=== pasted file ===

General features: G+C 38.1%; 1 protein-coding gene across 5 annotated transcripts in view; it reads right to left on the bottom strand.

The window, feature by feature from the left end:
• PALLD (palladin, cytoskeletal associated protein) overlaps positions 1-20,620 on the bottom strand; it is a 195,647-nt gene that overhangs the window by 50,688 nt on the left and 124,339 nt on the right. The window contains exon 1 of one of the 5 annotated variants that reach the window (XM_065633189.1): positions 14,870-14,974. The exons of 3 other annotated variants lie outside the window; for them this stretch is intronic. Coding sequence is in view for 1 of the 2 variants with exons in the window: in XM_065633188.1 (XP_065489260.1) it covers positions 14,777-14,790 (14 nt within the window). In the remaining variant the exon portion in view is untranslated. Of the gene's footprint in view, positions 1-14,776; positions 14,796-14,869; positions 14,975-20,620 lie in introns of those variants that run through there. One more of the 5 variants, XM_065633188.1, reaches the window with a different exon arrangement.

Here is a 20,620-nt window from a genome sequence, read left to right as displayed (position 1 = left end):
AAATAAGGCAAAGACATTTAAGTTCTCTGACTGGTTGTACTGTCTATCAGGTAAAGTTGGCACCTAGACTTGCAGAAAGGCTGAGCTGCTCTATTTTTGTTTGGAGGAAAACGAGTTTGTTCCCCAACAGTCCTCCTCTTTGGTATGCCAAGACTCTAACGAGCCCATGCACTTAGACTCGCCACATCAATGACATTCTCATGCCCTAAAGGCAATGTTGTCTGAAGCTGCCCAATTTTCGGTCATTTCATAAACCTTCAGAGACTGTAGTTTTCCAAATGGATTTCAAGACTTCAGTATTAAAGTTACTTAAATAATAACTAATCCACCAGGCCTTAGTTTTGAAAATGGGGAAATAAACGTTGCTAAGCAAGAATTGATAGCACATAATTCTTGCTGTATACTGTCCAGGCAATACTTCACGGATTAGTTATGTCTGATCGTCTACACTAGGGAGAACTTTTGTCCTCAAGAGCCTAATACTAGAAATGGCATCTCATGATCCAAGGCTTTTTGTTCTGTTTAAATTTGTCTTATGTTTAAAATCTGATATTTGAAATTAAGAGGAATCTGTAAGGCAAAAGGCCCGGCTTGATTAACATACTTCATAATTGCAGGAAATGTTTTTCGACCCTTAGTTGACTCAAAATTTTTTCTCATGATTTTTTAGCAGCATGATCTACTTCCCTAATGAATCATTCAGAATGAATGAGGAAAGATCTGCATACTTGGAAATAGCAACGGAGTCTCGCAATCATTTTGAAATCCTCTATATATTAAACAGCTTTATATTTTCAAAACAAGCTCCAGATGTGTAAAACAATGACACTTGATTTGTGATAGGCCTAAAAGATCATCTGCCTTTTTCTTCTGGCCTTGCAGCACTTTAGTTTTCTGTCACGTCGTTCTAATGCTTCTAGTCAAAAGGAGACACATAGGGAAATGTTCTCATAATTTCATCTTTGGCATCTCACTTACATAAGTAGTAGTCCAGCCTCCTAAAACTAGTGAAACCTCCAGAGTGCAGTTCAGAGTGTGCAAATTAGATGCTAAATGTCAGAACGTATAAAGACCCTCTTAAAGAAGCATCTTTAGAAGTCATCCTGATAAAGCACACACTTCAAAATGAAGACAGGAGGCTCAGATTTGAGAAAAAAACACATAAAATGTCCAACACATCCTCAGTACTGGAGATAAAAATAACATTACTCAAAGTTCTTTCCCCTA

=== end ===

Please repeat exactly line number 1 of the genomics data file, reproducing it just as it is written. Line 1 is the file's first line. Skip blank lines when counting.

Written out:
General features: G+C 38.1%; 1 protein-coding gene across 5 annotated transcripts in view; it reads right to left on the bottom strand.